Some years ago I heard a senior Buddhist monk I know, Ajahn Sumedho, being asked, “Tell me, Ajahn, what happens to us when we die?” His reply came back sharply, “Anyone who tells you he knows what happens to us when we die is a fool or a charlatan.” That has ever since struck me as a wise answer, so when I say “I am as certain as I can be” in the first four verses I recognise in theory that I could be wrong and that perhaps there really is a heaven, a hell, a range of alternative worlds or perhaps that we have some essence or soul that can be reborn or re-incarnated in some recognisable way. Still I find all of these ideas implausible if taken to be objectively true because they seem based on belief in a dualistic supernatural realm not susceptible to scientific examination. Why, and what then do I think. they are really getting at? I would suggest they are all linked to attempts to make sense of the unique ways in which the human mind works.
For a start my view has been influenced by my own “near death experience” when I had a heart attack in 2006 (see www.johnbaxter.org Take Heart) Careering along in an ambulance, siren howling and a sharp pain in my chest I felt certain that I was seconds from total wipe out – no out of body near death experiences for me. I felt my consciousness simply faced switch-off. Oddly, it did not frighten me and the word “banal” came to me quite unbidden. Five months later I had to face a triple bypass in Bristol (The CABG Patch). Again I felt to my surprise no fear or anxiety as I prepared for the anaesthetic knowing full well that I might never wake up again. Obviously I did and for me the operation was an intense and inspiring experience, thanks to a superb surgeon and the NHS.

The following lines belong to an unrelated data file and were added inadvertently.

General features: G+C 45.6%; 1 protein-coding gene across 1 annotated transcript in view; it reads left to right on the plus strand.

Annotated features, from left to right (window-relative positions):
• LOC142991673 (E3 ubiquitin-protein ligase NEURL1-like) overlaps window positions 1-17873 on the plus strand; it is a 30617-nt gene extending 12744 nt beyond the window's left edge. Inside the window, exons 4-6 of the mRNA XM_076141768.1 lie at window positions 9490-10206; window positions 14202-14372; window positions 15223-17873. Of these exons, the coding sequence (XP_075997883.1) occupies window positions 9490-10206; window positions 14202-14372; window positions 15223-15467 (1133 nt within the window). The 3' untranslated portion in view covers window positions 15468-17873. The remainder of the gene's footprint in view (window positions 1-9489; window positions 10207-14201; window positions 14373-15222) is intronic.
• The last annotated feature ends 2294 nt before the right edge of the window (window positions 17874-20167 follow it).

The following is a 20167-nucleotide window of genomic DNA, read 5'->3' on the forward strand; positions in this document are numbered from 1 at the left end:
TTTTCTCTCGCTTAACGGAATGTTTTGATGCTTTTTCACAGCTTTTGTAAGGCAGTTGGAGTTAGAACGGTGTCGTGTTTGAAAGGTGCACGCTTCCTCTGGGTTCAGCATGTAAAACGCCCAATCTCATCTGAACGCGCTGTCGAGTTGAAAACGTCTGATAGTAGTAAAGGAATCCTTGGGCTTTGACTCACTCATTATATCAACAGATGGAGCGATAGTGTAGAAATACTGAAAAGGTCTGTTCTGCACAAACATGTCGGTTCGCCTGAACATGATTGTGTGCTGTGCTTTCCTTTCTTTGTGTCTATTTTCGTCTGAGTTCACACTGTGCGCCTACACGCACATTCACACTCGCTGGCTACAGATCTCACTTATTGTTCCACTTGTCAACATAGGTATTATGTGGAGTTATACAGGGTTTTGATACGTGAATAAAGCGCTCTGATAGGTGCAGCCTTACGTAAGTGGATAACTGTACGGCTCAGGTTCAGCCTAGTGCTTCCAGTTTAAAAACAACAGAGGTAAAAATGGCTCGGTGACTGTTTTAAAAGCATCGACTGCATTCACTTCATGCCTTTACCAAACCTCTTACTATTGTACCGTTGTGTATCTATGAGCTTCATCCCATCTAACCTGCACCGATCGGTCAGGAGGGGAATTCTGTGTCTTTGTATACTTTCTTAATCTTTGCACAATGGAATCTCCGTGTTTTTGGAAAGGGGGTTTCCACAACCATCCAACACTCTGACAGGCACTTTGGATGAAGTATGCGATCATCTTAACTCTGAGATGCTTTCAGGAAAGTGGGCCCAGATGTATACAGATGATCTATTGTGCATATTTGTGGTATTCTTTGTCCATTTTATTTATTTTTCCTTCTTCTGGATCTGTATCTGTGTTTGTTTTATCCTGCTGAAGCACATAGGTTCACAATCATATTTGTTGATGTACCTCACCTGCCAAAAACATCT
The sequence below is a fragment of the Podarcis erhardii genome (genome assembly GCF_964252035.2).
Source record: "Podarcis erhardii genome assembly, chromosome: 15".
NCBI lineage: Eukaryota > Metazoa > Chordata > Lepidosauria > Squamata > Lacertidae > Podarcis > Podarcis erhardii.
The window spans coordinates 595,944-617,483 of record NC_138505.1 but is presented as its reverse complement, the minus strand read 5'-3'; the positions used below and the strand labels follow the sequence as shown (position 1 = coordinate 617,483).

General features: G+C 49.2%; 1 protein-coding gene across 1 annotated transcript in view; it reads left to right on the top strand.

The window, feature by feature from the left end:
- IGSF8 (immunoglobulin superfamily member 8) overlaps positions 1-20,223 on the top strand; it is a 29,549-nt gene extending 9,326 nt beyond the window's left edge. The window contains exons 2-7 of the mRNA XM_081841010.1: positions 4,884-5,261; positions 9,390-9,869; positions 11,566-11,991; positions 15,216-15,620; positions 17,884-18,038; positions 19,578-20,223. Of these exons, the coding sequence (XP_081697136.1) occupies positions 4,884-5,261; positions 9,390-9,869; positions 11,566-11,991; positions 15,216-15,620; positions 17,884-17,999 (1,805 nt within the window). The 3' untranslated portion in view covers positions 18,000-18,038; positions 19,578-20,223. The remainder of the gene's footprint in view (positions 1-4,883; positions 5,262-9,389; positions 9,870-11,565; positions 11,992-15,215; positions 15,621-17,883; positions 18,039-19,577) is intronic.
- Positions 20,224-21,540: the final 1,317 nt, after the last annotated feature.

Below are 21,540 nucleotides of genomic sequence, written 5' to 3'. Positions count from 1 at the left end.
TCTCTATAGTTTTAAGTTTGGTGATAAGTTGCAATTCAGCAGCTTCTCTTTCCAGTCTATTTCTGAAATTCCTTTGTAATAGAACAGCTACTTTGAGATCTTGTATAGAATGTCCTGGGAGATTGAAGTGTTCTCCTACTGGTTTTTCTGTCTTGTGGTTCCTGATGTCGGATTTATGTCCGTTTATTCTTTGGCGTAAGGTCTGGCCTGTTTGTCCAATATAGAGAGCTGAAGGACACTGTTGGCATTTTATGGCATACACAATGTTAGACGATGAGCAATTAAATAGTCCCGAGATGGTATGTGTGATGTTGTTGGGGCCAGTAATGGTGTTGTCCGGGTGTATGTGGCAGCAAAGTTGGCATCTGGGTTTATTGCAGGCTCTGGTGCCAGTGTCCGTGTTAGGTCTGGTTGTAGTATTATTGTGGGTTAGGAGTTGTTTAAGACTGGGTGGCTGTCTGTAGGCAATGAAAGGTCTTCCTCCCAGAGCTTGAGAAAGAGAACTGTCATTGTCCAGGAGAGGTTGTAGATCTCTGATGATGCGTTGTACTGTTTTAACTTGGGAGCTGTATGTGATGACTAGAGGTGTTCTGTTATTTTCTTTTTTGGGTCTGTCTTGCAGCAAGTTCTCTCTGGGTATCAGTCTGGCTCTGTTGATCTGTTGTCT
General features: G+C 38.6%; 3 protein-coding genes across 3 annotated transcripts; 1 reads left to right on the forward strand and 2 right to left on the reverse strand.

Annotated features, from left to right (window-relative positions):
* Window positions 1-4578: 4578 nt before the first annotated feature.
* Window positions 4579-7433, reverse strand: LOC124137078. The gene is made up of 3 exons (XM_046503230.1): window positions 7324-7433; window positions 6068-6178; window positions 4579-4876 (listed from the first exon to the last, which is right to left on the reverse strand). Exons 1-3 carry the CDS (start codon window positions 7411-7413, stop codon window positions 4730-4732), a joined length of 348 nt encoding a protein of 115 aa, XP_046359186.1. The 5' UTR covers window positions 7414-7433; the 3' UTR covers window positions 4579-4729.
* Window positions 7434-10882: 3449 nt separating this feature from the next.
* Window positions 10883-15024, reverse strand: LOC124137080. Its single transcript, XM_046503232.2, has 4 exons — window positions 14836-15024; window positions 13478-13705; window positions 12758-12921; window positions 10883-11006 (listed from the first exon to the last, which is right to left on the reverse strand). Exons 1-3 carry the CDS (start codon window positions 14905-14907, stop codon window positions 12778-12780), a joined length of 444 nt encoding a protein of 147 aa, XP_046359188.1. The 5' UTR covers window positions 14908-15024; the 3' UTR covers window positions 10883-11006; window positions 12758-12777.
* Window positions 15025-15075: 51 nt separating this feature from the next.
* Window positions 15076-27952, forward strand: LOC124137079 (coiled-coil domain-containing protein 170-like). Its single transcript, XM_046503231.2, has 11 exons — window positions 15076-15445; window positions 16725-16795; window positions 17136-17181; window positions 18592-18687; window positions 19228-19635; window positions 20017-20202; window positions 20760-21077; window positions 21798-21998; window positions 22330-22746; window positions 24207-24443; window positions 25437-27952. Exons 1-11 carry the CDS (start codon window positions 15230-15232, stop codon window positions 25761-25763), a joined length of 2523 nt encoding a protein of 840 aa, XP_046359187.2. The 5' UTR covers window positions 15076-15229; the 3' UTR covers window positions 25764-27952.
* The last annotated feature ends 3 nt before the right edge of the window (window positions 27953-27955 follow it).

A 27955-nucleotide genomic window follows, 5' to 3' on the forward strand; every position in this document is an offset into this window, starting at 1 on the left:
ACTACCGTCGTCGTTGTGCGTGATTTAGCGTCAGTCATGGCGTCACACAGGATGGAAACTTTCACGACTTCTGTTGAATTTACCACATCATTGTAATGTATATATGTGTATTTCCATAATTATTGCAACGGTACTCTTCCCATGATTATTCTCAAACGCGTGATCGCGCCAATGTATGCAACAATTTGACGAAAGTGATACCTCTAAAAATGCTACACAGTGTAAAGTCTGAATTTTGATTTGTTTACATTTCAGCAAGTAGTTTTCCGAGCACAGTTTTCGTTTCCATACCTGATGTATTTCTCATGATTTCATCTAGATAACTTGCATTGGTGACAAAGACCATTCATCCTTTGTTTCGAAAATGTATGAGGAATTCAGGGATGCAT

So what should be made of the many life after death beliefs if they cannot be taken literally? For a start the evidence of archaeology, history and anthropology is that every form of human culture has regarded the death of the individual as being the entry into some sort of after-life. This is then taken very seriously. It is recognised and celebrated. It is also feared for it may bring damnation (extended post-death suffering) or apprehension over how the dead might influence the living. It then becomes a very significant factor in the defining stories societies and cultures develop.
From the Dream Time of Australia’s Aboriginals to the Shamanism of the Inuit, from the temples and pyramid cults of the Egyptians and the Mayans, to the selling of Indulgences to build St Peters, from the Protestant wars that followed, and the Great Awakenings that took place in America, stories about the nature of the afterlife has had a huge effect on how societies have been ordered and individuals have behaved. This has also been true of India with the evolution of the caste system and belief in re-incarnation and the Buddhist rejection of castes but a belief in “rebirth” taken more or less literally. In China and Africa hugely different cultures have both emphasised the importance and presence of ancestors. Belief in a once-born soul and its salvation or damnation by Yahweh, God or Allah is also central to Judaism, Christianity and Islam, though as regards Judaism things have been rather more complicated with some doubting but most affirming an after-life. Again the point is after-life beliefs have affected whole societies and cultures as well as individuals in profound ways.